Monday, May 12, 2014

Useful on Day One

Wilhelm wrote an account of an Eve Online battle where a new player/account (only one-day old) contributed to a battle by "tackling" (preventing movement) of an enemy ship. Syncaine promptly seized on this as an example of why Eve is so amazing and all the theme parks suck.

I'd like to examine how Eve mechanics make this--a new player being useful to endgame players-- possible. There some obvious reasons, but also some subtle mechanics in play. I don't play Eve Online currently, so if I make a mistake with mechanics, please correct me in the comments.

1. No Maximum Group Size

The obvious mechanic is that Eve does not cap group size. You can take as many people as you want in your fleet. Thus taking a new player does not mean benching an experienced player. So you can take pretty much everyone to a battle.

2. Bounded Accuracy

In most theme parks, your chance to hit decreases as the level difference increases. Usually at a certain point, a low level character simply cannot hit the high level, and so is pretty much useless. In contrast, Eve pilots can always at least hit the enemy target most of the time. A new pilot might not do much damage, or be restricted to holding the enemy in place, but at least her abilities can connect.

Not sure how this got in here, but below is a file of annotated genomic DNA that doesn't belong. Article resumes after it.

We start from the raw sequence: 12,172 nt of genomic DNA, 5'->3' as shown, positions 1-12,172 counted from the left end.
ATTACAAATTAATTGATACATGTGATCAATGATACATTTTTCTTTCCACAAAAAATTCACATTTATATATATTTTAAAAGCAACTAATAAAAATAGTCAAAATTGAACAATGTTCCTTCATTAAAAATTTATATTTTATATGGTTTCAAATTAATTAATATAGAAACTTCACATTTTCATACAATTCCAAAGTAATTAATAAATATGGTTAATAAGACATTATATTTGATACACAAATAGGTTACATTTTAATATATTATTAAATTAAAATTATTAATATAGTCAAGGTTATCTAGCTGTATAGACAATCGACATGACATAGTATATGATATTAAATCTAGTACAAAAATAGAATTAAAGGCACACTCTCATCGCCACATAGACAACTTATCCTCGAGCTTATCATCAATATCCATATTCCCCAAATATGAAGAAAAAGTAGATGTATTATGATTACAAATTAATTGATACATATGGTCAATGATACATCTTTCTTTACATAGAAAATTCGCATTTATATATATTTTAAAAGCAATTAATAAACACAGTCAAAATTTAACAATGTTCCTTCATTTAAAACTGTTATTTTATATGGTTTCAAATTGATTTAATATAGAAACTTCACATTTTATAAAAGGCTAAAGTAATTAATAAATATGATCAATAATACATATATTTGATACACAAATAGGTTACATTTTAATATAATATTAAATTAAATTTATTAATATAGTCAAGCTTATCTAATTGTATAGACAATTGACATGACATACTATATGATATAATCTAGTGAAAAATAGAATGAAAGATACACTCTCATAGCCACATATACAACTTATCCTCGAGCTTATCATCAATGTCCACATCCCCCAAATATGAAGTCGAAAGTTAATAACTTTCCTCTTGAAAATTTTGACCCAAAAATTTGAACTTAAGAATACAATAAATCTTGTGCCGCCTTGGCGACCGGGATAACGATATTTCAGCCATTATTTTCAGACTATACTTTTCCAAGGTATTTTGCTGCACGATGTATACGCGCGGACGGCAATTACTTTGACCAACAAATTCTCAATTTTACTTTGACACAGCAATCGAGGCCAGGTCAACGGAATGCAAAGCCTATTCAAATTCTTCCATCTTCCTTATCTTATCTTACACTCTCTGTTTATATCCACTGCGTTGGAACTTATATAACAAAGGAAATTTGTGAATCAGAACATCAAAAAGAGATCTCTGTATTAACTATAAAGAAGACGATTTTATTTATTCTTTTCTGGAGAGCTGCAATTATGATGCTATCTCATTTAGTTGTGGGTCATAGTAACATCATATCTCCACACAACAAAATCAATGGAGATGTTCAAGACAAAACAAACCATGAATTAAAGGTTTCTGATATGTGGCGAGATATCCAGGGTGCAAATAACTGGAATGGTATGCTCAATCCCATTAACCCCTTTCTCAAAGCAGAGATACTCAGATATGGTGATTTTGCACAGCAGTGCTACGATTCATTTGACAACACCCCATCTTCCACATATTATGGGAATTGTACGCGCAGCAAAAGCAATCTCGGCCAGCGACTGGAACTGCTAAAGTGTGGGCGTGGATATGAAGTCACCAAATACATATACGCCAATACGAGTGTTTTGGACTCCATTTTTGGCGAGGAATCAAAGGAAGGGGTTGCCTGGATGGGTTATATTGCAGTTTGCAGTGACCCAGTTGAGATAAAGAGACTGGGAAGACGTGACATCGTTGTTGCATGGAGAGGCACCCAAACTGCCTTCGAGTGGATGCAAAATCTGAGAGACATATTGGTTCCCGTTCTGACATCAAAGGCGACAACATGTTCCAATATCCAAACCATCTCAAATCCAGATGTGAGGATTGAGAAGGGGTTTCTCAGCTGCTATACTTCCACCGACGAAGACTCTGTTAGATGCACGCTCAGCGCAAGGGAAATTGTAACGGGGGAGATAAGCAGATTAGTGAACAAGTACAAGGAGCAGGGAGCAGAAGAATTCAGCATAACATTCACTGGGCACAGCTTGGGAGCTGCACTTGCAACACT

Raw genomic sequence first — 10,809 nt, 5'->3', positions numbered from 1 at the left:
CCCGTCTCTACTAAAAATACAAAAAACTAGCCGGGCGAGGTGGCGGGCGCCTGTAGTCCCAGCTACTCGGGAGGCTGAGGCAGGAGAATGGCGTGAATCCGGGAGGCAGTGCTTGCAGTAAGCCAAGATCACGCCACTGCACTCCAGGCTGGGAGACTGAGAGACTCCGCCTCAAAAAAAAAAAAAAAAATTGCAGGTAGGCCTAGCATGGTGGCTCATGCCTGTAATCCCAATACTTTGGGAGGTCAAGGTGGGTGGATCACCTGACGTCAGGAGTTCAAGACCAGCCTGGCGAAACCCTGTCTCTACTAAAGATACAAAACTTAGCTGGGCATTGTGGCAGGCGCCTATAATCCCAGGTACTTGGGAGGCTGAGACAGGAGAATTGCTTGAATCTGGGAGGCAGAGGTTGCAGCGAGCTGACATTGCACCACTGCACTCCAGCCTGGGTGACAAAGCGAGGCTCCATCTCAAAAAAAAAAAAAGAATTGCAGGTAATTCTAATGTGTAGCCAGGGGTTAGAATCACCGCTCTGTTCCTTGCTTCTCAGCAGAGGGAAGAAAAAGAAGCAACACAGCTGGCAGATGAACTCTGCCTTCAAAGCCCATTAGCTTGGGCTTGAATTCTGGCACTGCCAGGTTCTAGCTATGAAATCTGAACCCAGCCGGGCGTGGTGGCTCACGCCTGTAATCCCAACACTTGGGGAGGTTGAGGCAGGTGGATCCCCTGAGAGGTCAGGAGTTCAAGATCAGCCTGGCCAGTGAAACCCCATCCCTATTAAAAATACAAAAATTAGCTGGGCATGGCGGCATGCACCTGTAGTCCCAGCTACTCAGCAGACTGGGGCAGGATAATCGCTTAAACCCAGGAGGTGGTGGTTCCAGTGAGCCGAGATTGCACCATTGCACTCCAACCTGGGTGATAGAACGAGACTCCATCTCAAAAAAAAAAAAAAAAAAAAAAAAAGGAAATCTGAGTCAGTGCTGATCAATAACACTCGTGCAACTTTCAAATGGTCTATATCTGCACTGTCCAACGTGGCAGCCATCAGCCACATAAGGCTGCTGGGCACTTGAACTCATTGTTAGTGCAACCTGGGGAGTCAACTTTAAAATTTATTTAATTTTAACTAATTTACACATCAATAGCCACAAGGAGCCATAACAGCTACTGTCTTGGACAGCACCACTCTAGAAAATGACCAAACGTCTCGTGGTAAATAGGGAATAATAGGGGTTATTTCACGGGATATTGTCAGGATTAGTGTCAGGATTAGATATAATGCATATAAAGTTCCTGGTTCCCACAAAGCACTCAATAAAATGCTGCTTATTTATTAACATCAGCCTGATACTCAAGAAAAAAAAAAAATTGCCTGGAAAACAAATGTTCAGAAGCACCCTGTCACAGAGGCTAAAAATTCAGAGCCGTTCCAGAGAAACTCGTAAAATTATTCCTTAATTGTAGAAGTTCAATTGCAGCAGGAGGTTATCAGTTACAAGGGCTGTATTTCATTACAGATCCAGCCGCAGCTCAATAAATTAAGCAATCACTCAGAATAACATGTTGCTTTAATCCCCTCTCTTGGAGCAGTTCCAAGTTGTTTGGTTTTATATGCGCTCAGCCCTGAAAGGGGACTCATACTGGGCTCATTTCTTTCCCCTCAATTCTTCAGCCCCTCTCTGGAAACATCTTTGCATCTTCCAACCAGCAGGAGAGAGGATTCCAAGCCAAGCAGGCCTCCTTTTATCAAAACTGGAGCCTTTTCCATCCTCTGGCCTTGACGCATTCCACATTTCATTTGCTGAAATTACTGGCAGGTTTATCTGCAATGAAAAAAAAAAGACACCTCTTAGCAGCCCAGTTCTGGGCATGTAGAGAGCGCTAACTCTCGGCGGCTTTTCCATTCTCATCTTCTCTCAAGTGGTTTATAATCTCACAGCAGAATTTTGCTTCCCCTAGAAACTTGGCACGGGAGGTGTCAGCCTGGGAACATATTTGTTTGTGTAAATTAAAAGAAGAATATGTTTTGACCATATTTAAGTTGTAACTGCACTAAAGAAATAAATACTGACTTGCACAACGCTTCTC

3. Opposition Does Not Scale

The opposition in Eve does not scale. So bringing an extra player does not make the fight more difficult. It always makes it easier. If the opposition scaled, there would be a point below which bring lower level people would be a hindrance, would make the fight more difficult.

4. No Area-Of-Effect Attacks

This is the subtle mechanic, but in some ways it might be the key one. Eve is a single-target game with very few area attacks. I believe the few area attack weapons damage both friend and foe. The usual targeting mechanism is select a specific ship, lock on, and fire guns. 

If you think about it in terms of global cooldowns, killing an enemy requires at least a GCD. That's one GCD not spent on attacking a different player. In PvP games, the priority targets are a function of the ones with the weakest defenses and highest damage. New pilots have very weak defenses, but very low damage. Most of the time, it is simply not worth the GCD to target a new pilot.

This allows new pilots to have pretty decent survivability, even in fights with much larger ships duking it out.